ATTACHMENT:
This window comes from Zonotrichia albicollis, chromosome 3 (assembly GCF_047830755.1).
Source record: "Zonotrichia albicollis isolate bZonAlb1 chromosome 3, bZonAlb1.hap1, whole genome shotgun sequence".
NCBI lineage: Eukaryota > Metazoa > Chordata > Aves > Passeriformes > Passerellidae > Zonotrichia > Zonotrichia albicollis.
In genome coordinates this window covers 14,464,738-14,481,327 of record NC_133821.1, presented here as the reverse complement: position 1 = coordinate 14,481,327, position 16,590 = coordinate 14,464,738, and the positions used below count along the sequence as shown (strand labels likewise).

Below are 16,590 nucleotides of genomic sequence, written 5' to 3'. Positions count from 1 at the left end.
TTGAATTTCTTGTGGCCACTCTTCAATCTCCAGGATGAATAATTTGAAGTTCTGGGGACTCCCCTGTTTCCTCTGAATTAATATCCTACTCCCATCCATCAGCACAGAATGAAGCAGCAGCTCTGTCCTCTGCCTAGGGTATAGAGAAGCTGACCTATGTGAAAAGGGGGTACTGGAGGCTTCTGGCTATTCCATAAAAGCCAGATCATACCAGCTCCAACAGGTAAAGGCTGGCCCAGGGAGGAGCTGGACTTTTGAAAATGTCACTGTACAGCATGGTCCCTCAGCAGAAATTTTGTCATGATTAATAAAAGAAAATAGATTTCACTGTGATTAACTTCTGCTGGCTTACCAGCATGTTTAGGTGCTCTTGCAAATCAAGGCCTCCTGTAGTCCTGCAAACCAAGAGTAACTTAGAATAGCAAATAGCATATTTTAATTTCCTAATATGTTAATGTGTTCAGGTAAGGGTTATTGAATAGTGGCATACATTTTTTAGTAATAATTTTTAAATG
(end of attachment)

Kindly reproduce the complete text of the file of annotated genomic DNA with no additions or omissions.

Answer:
This window comes from Zonotrichia albicollis, chromosome 3 (assembly GCF_047830755.1).
Source record: "Zonotrichia albicollis isolate bZonAlb1 chromosome 3, bZonAlb1.hap1, whole genome shotgun sequence".
NCBI lineage: Eukaryota > Metazoa > Chordata > Aves > Passeriformes > Passerellidae > Zonotrichia > Zonotrichia albicollis.
In genome coordinates this window covers 14,464,738-14,481,327 of record NC_133821.1, presented here as the reverse complement: position 1 = coordinate 14,481,327, position 16,590 = coordinate 14,464,738, and the positions used below count along the sequence as shown (strand labels likewise).

Below are 16,590 nucleotides of genomic sequence, written 5' to 3'. Positions count from 1 at the left end.
TTGAATTTCTTGTGGCCACTCTTCAATCTCCAGGATGAATAATTTGAAGTTCTGGGGACTCCCCTGTTTCCTCTGAATTAATATCCTACTCCCATCCATCAGCACAGAATGAAGCAGCAGCTCTGTCCTCTGCCTAGGGTATAGAGAAGCTGACCTATGTGAAAAGGGGGTACTGGAGGCTTCTGGCTATTCCATAAAAGCCAGATCATACCAGCTCCAACAGGTAAAGGCTGGCCCAGGGAGGAGCTGGACTTTTGAAAATGTCACTGTACAGCATGGTCCCTCAGCAGAAATTTTGTCATGATTAATAAAAGAAAATAGATTTCACTGTGATTAACTTCTGCTGGCTTACCAGCATGTTTAGGTGCTCTTGCAAATCAAGGCCTCCTGTAGTCCTGCAAACCAAGAGTAACTTAGAATAGCAAATAGCATATTTTAATTTCCTAATATGTTAATGTGTTCAGGTAAGGGTTATTGAATAGTGGCATACATTTTTTAGTAATAATTTTTAAATG